Russia's annexation of Crimea last month was unsettling news for the region's LGBT community. The seizure meant that people in the Crimean peninsula were now subject to that country's much-talked about heinous anti-gay propaganda laws.
Intergroup On LGBT Rights reports:
Vitaly Milonov, Member of the Legislative Assembly of Saint Petersburg and co-author of the St. Petersburg anti-propaganda law, called for further measures to ‘eradicate the experimental practice of sodomy’.
He suggested cracking down on LGBT organisations and clubs, setting up a ‘morality police’, and restricting the use of online social media in relation to LGBT issues.
We've already started to see the consequences. Last week's Pride parade in Sevastopol was banned as a result of the law.
Ukraine is seeing the effects as well:
In the meantime, the Ukrainian government withdrew a bill which would have banned discrimination in the workplace, only to re-introduce the same bill without sexual orientation as a protected ground. The European Commission’s report of November 2013 recalled that anti-discrimination measures, including sexual orientation, are a condition for visa liberalisation with the EU. A recent report by NASH MIR Center, a Ukrainian LGBT organisation, reveals that homophobia, transphobia and violence against LGBT people are still widespread.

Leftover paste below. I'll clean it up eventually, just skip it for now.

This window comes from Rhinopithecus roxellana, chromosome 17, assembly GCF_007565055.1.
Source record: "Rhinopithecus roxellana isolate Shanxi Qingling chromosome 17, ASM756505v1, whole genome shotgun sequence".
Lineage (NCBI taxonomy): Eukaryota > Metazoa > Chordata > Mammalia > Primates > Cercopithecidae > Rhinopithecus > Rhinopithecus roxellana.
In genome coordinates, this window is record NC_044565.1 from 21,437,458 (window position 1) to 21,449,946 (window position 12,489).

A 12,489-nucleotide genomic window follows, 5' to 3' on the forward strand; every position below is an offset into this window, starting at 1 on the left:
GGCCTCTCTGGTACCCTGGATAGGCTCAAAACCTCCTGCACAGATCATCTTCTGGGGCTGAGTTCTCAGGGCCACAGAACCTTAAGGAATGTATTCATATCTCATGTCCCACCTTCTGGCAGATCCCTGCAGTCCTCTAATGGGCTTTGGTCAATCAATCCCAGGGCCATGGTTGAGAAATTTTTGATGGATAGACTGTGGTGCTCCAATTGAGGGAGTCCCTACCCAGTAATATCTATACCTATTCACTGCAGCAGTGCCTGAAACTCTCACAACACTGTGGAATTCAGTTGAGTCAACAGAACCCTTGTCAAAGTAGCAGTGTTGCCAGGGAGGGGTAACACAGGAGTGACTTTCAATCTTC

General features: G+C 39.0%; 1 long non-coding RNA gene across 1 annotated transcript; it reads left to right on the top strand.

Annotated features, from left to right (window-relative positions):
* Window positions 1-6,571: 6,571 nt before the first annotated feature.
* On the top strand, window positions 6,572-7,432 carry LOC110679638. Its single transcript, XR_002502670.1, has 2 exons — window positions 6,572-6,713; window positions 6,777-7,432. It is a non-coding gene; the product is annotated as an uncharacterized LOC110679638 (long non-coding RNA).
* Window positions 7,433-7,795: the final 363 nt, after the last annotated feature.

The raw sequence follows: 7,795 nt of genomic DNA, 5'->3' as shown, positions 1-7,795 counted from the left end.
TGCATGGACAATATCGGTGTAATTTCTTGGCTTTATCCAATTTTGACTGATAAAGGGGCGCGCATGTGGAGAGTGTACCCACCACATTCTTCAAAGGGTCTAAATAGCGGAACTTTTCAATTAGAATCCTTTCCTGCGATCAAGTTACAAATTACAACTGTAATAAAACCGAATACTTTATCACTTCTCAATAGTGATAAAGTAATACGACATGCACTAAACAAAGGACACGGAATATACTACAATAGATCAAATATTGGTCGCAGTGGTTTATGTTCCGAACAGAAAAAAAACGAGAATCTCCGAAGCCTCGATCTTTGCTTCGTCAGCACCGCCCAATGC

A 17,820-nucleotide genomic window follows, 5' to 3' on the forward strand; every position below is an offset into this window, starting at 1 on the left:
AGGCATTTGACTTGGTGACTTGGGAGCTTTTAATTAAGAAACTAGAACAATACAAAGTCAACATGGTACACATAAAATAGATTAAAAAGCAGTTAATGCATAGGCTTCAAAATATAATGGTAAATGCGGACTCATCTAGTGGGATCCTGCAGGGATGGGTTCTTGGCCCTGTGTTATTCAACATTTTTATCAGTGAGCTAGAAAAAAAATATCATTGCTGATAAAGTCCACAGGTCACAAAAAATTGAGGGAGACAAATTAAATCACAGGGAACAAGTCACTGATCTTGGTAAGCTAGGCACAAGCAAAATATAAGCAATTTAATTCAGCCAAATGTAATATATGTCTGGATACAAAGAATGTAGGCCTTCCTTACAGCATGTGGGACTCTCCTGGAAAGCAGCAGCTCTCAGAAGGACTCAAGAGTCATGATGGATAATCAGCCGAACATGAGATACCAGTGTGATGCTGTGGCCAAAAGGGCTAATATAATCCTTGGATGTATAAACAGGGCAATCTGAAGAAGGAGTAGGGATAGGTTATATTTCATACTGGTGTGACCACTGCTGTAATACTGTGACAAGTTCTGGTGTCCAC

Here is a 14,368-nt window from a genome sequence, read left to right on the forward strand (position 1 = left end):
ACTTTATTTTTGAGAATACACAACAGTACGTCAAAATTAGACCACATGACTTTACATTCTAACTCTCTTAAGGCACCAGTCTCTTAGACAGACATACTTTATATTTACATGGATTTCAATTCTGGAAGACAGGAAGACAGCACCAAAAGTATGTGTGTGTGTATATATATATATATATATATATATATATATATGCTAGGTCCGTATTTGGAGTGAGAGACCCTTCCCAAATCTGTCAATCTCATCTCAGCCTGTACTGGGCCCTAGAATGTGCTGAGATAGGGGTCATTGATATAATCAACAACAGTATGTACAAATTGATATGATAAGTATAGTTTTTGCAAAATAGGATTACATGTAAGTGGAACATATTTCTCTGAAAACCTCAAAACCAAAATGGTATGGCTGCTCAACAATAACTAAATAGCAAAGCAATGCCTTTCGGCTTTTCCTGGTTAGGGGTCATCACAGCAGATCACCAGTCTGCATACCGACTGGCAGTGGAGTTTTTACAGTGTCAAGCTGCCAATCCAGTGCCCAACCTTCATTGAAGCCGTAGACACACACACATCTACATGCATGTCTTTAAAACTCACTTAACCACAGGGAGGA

An NBC News article interviewed several gays in Crimea, most of whom are forced to live a life in the closet.
At an anti-referendum rally in Simferopol one day before the vote, a man said he planned to move to Turkey as soon as he could save the money. "There is no democracy for people in Russia," he said in English. The demonstrator, Maxim Kornilov, later elaborated by email to NBC News, confiding that he is gay.
"Before Russian occupation it was really complicated to be a gay in Ukraine, that's why I'm still in a closet and feel like trapped," he continued. "Now it's absolutely unbearable." Twenty-nine years old, he works for a cultural exchange organization he says is financed by the U.S. embassy in Kiev. He lives with his mother, and hasn't told her he is gay.